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Korean J Gastroenterol. 2019 Jul 25;74(1):30-41. doi: 10.4166/kjg.2019.74.1.30.

[Development of a Pancreatic Cancer Specific Binding Peptide Using Phage Display].

[Article in Korean]

Author information

1
Catholic Photomedicine Research Institute, Seoul, Korea.
2
Department of Medical Lifescience, College of Medicine, The Catholic University of Korea, Seoul, Korea.
3
Department of Internal Medicine, Seoul St. Mary's Hospital, College of Medicine, The Catholic University of Korea, Seoul, Korea.

Abstract

Background/Aims:

Pancreatic cancer has a very poor prognosis, and early diagnosis is a way to increase the survival rate of patients. The purpose of this study was to develop pancreatic cancer-specific peptides for imaging studies.

Methods:

Three pancreatic cancer cell lines, MIA PaCa-2, UACC-462, and BxPC-3, and a control cell line, CCD841, were used. Biopannings were performed on MIA PaCa-2 using a phage display library. After this, the peptides were synthesized and labeled with fluorescein isothiocyanate (FITC). Immunocytochemistry (ICC), enzyme-linked immunosorbent assay (ELISA), and fluorescence- activated cell sorter (FACS) were performed to examine the specific binding. To examine its therapeutic applications, a photosensitizer, chlorin e6 (Ce6), was conjugated on the peptide and photodynamic therapy was performed. Cell survival was investigated using a [3-(4,5-Dimethylthiazol-2-yl)-2,5-Diphenyltetrazolium Bromide] assay.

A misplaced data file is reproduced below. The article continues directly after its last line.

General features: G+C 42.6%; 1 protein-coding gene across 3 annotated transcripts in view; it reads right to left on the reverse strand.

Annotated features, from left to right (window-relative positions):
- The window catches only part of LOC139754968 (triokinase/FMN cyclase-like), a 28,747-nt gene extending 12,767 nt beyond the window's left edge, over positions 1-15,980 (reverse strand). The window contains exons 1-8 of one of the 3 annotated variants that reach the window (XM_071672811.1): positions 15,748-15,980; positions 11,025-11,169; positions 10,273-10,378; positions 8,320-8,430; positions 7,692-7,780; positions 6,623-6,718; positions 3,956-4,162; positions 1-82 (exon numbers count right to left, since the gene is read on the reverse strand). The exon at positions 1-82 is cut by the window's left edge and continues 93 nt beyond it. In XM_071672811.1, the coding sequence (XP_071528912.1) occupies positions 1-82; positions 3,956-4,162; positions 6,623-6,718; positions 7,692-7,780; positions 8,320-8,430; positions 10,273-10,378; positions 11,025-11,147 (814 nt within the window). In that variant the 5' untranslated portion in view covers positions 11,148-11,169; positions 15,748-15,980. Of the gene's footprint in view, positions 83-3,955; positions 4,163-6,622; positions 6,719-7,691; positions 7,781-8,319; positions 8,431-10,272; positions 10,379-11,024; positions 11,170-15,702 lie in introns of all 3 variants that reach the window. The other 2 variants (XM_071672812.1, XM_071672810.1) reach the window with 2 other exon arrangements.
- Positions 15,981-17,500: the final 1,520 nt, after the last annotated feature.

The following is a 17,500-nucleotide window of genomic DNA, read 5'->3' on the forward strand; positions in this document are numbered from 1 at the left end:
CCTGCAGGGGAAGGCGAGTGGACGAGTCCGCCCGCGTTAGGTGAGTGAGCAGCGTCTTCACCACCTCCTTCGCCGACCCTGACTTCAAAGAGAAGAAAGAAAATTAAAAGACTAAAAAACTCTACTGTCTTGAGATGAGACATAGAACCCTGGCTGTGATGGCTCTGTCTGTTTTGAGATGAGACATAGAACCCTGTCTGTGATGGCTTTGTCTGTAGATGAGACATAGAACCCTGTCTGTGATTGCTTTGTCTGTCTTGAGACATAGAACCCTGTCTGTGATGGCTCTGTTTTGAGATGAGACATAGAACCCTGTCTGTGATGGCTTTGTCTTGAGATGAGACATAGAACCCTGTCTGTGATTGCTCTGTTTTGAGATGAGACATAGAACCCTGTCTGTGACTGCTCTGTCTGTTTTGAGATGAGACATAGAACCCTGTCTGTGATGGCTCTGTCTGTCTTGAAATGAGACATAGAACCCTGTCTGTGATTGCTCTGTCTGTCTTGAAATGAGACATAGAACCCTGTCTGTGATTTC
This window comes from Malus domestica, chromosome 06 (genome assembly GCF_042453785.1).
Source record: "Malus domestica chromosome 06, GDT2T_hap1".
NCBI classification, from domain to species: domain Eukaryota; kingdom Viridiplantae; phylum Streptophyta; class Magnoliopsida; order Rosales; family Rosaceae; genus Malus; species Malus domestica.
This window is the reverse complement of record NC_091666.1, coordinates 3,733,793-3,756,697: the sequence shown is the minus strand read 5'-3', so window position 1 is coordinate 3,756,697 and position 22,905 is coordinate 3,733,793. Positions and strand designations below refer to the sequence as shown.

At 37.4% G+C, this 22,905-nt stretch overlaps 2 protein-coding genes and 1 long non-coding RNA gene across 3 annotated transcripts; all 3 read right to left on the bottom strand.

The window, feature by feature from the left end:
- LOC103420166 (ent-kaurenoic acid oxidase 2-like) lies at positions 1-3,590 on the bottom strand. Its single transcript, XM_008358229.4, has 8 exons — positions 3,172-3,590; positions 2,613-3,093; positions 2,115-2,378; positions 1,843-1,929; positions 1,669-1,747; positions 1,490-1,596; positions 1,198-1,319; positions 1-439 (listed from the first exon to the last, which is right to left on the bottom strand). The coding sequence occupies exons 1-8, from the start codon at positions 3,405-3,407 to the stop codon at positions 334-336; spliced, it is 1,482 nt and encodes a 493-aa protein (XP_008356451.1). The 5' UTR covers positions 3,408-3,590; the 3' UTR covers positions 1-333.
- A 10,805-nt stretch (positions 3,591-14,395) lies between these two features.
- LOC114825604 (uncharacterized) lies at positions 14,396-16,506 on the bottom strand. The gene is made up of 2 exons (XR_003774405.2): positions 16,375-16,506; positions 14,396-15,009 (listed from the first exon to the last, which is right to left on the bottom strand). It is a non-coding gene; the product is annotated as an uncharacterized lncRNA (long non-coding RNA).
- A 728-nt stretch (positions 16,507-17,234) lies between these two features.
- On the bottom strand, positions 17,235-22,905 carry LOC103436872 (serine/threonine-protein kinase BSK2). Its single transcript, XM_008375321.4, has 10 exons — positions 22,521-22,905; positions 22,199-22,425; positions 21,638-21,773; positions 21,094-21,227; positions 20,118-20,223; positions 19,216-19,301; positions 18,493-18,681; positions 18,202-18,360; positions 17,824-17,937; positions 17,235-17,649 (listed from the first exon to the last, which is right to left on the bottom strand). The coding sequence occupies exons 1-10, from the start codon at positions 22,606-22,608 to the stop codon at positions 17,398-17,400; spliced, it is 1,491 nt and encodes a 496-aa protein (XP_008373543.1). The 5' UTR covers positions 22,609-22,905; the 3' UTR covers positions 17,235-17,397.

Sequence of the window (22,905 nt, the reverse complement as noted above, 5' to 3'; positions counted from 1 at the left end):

Results:

After three biopannings, the phages were amplified from 1.4×104 to 3.2×105 plaque-forming units. The most strongly binding phage was selected from the ELISA and ICC results. FITC-labeled peptide, M5, in the three pancreatic cancer cell lines showed significantly higher immunofluorescence in the ICC experiments than that of CCD841. The higher binding ability to MIA PaCa-2 cells was confirmed from FACS analysis, which showed a right shift compared to CCD841. M5 bound to Ce6 showed a significantly lower cell survival rate than that of Ce6 alone in photodynamic therapy, which was observed consistently as a change in the tumor size and fluorescence intensity in MIA PaCa-2 cell-implanted animal models.

Conclusions:

This study showed that the noble peptide, M5, binds specifically to the pancreatic cancer cell line, MIA PaCa-2. The M5 peptide has potential use in future optical diagnostic and therapeutic purposes.

KEYWORDS:

Bacteriophages; Pancreatic neoplasms; Peptides; Photochemotherapy

PMID:
31344770
DOI:
10.4166/kjg.2019.74.1.30
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